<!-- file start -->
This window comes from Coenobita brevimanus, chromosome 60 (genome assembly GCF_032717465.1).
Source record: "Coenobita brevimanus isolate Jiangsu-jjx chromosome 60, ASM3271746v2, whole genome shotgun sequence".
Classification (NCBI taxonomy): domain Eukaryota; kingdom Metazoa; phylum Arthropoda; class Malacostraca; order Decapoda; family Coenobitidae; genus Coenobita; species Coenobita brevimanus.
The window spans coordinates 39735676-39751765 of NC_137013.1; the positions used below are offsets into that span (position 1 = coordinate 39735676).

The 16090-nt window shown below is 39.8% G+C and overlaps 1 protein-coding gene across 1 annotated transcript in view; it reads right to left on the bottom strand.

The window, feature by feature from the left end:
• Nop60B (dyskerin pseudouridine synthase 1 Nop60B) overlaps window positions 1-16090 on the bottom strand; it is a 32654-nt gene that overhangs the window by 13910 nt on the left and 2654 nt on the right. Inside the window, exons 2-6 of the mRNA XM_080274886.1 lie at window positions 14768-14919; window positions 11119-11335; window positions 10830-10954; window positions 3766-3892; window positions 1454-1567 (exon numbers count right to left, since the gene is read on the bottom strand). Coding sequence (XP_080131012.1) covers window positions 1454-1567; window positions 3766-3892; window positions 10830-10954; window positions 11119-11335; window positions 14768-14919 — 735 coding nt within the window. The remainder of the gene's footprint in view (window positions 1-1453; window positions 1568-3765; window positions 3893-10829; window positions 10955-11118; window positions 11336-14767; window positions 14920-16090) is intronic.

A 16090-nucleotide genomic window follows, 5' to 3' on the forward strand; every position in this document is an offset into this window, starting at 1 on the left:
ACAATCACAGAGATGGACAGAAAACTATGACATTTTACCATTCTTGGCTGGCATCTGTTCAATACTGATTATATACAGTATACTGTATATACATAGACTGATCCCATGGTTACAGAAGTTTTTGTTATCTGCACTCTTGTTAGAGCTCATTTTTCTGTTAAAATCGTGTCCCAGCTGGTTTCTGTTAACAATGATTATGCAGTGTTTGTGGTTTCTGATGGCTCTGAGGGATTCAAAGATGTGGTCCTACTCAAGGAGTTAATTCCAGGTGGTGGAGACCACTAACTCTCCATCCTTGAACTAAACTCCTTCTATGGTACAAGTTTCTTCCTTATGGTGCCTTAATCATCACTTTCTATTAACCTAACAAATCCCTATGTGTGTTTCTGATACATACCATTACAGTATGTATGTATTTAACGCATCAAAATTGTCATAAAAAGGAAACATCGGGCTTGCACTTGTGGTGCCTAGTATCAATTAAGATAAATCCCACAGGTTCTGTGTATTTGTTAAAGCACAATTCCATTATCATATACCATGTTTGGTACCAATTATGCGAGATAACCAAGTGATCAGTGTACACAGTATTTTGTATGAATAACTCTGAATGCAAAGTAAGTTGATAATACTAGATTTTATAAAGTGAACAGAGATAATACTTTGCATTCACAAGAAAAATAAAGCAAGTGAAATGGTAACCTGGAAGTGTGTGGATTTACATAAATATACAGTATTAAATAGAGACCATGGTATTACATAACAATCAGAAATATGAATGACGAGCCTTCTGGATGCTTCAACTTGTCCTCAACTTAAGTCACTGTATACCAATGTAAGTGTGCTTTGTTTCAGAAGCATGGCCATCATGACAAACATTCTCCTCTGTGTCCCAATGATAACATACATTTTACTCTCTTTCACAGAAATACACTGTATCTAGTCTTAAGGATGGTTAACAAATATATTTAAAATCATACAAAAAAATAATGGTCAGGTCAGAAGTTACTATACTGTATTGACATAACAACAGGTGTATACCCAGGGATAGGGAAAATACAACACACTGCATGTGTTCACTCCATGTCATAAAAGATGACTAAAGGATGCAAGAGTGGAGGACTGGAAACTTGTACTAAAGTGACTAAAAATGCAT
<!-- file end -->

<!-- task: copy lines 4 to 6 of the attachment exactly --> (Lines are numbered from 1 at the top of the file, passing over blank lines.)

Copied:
The window spans coordinates 39735676-39751765 of NC_137013.1; the positions used below are offsets into that span (position 1 = coordinate 39735676).

The 16090-nt window shown below is 39.8% G+C and overlaps 1 protein-coding gene across 1 annotated transcript in view; it reads right to left on the bottom strand.

The window, feature by feature from the left end: